Lewes Road improvements
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Lewes Road transport improvements
Work to improve Lewes Road has now started and will continue until December 2013. View or download the Lewes Road work schedule [PDF 731kb].
Over £4m has been awarded to the city council to improve one of Brighton’s busiest roads and cut congestion. Lewes Road is also amongst the worst areas for air quality in the city. The funding is coming from the government’s Local Sustainable Transport Fund, aimed at creating growth and reducing carbon emissions.
A consultation on proposed changes to Lewes Road was held in Spring 2012, following an initial consultation in late 2011.
Changes that will benefit the area include:
- upgrades to public transport facilities such as real time bus signs, bus shelters and accessible bus stops
- improvements to Lewes Road for pedestrians, buses and cyclists
- better links to the new South Downs National Park
- provision of sustainable travel information and incentives to residents, school children and university students
Partners in the bid include Southern Rail, Brighton & Hove Buses, the University of Brighton, University of Sussex, the Primary Care Trust, and the Engineering and Physical Sciences Research Council.
One of the key aims is to give the city the infrastructure it needs to be open for business. A crucial part of that is sustainable transport, enabling people and goods to move around without spoiling streets or the air we breathe.
You can read a full copy of Brighton & Hove City Council's LSTF bid, [PDF 30KB] and view a copy of the LSTF map [PDF 15KB]
Second Stage Consultation
An extensive public consultation was undertaken on proposed improvements to Lewes Road during April and May 2012 to which 4,166 responses were received. The proposals composed of:
• Changes to the Vogue Gyratory near Sainsbury’s to make it safer and easier to use for all, including a continuous on-road two metre wide cycle lane in both directions.
• Wide bus and cycle lanes in each direction between the Amex stadium and Sainsbury’s.
• Enhanced cycle network to the north giving access to the Amex stadium and universities.
• Extending the 30mph speed limit northwards to near the Amex stadium.
The full results can be found here with the key points as follows:
• 65% of respondents supported the proposed changes to the Vogue Gyratory. Of these, 79% indicated that they were ‘local residents’.
• 63% supported the introduction of a bus and cycle lane, 79% again being local residents.
• 81% of those who supported the bus and cycle lane stated a preference for separate cycle and bus lanes as opposed to a combined facility.
• The original plans showed that all parking would be removed on Lewes Road south of Natal Road. These have now been adjusted to accommodate some short term parking to serve the local shops, together with disabled parking and a loading facility south of Coombe Road. A taxi rank would also be retained.
The results of the consultation were considered by councillors at Transport Committee on 2 October 2012, at which the cross-party group of councillors granted approval for the scheme. The Committee Report can be found here (see page 135).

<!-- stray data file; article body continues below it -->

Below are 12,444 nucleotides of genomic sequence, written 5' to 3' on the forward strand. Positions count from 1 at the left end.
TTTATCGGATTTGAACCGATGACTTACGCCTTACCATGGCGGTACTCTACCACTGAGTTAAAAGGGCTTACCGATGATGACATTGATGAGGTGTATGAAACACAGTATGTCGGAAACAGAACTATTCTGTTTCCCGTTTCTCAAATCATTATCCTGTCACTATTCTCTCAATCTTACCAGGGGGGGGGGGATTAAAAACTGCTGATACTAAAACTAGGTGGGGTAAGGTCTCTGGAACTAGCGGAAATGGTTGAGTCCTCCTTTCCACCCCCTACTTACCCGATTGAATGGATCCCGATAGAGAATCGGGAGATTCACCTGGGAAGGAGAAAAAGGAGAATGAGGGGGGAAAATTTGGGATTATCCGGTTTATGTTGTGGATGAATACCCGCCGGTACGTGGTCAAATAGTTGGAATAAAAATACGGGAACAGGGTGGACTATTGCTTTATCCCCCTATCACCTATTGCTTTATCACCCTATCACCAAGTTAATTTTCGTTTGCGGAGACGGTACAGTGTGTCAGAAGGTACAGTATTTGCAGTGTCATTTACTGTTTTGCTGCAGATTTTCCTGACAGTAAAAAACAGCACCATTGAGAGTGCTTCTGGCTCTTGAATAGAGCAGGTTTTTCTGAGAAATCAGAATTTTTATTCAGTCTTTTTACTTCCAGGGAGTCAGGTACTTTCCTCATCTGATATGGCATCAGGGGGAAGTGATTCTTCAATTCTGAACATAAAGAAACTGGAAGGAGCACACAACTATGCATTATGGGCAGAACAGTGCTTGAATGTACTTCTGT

What happens next?
Following the decision by the Transport Committee, certain aspects, such as the bus lane, are subject to a formal Traffic Regulation Order (TRO) process. Work on other elements of the project such as junction improvements commenced autumn 2012. Subject to the approval of TROs, work on the wider scheme would commence in December 2012 and is estimated to take a year to complete.
In response to detailed modelling undertaken at the Vogue Gyratory, some minor changes will be required to ensure a reasonable traffic flow can be maintained. Once this work is complete, a further TRO for the Vogue Gyratory will be advertised.
A number of public exhibitions were held in the Lewes Road area in November and December 2011. Information gathered at these road shows will be used to help inform the nature of the works carried out in the area. A questionnaire was available for attendees to complete at the exhibitions and also made available online.
Public exhibitions were held at ten locations within the area. Officers also attended several Local Action Team and other community group meetings as part of the consultation.
Over 550 responses were received. Most people said their journey along Lewes Road is predominantly poor or very poor (44.1%), whereas only 23.9% felt it is good or very good.
The most common transport problems in the area are traffic congestion, inconsiderately parked vehicles and a perception that it is unsafe to cycle. The most commonly requested transport improvements were cycling improvements and improved traffic flow.
The full results from the intitial consultation [PDF 89KB] have been published.
We aim to publish newsletters roughly every 3 months throughout the LSTF project to keep you up to date with the transport improvements that will be taking place in the Lewes Road area.
The latest edition of the Lewes Road Transport Project newsletter is available now Issue 5 - May 2013
Previous editions of the newsletter are available below:
For more information or any queries about the improvements, you can contact the LSTF team at email@example.com